From retrofitted legacy equipment with sensors and advanced software to match 21st century manufacturing demands, to precise visual recognition tools that could aid medical professionals, Factory 2050 is a showcase which proves Industry 4.0 (and beyond) can be accessed by businesses of all sizes.
Sam Turner, CTO at the High Value Manufacturing Catapult, of which the AMRC is a part, continued the conversation by adding, “The integration of artificial intelligence into manufacturing will continue to accelerate. I think we will see a bigger role for AI in manufacturing design and in getting greater insights from the products already in operation.
“This is crucial in terms of product quality and in design stages. The first question to ask now is how accessible is AI to businesses like yours, and how accessible are the things you have seen today at Factory 2050?”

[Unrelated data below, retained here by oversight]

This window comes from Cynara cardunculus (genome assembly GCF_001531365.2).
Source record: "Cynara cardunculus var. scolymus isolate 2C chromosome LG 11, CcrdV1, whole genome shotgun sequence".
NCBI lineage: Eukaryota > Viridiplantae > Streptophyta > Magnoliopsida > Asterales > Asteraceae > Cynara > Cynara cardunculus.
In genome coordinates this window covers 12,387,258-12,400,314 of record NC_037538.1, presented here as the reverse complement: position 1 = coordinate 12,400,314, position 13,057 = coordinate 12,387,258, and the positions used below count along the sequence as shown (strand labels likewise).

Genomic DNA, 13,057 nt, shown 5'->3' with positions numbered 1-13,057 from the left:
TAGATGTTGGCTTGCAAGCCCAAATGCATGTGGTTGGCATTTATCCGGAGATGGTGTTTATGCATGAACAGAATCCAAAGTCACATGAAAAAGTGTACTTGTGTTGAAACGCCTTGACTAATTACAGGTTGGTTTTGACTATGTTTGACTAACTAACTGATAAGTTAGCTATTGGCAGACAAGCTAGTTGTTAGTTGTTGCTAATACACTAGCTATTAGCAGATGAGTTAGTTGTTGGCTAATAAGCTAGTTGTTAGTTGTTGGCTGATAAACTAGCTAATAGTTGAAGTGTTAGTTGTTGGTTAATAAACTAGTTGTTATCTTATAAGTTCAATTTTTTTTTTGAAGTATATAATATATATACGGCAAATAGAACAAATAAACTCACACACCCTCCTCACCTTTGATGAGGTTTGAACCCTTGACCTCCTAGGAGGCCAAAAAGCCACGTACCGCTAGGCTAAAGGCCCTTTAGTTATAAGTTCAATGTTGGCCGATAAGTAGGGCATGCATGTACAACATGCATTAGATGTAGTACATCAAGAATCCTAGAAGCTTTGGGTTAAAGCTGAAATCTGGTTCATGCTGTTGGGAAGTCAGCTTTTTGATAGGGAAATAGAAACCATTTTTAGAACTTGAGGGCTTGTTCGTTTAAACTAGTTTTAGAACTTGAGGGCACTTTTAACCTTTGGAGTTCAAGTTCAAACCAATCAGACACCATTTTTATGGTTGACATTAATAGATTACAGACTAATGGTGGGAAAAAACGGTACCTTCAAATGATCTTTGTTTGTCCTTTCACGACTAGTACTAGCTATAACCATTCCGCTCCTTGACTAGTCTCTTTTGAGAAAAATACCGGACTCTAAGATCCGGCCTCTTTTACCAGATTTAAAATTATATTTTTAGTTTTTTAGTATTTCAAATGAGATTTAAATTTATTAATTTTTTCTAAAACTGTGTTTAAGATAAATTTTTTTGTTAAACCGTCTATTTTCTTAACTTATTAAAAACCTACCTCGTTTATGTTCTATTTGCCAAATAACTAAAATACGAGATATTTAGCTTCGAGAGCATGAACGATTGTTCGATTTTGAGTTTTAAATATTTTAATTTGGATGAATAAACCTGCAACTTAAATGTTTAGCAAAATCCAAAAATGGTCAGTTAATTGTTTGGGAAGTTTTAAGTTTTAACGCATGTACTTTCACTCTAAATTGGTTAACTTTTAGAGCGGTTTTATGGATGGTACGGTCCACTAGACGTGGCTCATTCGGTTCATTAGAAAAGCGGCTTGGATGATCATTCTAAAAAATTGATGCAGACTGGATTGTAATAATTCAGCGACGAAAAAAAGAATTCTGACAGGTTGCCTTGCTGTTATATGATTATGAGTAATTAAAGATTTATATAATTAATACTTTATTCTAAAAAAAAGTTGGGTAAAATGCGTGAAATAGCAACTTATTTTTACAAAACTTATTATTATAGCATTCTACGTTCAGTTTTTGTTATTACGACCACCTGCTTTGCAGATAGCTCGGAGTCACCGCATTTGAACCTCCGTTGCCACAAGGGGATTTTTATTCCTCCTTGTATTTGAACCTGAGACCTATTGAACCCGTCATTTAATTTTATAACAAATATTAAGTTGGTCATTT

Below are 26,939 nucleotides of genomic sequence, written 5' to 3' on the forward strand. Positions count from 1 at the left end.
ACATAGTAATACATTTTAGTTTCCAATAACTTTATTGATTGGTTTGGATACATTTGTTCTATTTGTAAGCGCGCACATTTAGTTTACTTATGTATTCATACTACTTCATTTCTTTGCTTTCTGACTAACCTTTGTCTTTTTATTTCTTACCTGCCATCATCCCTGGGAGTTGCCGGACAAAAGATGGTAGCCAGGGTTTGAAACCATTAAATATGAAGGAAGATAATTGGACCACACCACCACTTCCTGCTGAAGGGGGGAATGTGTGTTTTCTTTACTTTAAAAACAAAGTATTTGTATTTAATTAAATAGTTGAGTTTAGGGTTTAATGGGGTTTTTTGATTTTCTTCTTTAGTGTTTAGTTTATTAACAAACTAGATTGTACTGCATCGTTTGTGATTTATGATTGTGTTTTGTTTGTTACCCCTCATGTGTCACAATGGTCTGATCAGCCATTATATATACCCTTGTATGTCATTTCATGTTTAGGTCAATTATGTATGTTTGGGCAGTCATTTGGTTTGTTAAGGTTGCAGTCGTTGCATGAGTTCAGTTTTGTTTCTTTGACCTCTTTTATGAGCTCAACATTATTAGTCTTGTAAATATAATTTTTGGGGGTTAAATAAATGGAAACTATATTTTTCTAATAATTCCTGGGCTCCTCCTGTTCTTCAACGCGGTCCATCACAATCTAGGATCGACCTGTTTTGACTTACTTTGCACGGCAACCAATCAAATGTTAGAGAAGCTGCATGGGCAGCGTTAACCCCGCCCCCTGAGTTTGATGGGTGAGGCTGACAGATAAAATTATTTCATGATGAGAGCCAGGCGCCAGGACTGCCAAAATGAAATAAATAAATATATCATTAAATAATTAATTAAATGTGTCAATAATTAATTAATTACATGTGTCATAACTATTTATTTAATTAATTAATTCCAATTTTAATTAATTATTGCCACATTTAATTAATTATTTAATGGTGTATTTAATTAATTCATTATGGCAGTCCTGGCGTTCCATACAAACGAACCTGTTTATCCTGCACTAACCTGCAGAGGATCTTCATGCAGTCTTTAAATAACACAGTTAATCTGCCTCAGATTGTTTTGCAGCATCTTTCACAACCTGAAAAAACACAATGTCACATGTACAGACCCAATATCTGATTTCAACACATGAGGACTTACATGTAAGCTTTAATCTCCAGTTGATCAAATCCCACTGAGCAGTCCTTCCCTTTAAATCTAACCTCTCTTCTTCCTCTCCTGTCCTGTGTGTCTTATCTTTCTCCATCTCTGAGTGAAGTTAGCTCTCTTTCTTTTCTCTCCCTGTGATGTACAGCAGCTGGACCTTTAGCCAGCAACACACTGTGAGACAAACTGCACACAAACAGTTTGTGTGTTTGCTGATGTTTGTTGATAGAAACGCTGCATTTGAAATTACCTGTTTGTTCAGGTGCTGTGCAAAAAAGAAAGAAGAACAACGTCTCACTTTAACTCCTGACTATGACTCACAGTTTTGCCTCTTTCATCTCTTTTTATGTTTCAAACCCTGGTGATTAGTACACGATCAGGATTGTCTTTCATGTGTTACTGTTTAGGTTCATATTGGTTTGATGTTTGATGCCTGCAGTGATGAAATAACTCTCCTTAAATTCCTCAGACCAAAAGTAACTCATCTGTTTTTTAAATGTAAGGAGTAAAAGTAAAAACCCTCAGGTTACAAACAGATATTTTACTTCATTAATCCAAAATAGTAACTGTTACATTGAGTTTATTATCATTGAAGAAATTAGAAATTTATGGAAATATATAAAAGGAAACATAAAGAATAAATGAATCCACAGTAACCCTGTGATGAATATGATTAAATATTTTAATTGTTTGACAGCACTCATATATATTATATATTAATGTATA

One delegate said, “There were many practical examples from today of technology from improving quality inspection to boosting workforce efficiency through AI-powered assistants. But we are running at 100mph to keep ourselves profitable and people are almost nervous to stop at times, I am interested to understand how we can make that AI engagement step change smoothly.”
Proving the value of artificial intelligence
A key issue discussed at the dinner was that making the business case for technology adoption remains a long-standing obstacle. And that even if the business case is accepted, and a pilot validates the value-add, projects regularly stay on the shelf.
“Often pilots are tested and advantages are proved, but concepts still aren’t taken through to scaled deployment,” Andrew Tyler, Industrial Director at IBM, said. “What are the barriers to that? It could be something to do with manufacturing firms’ ability to absorb change.”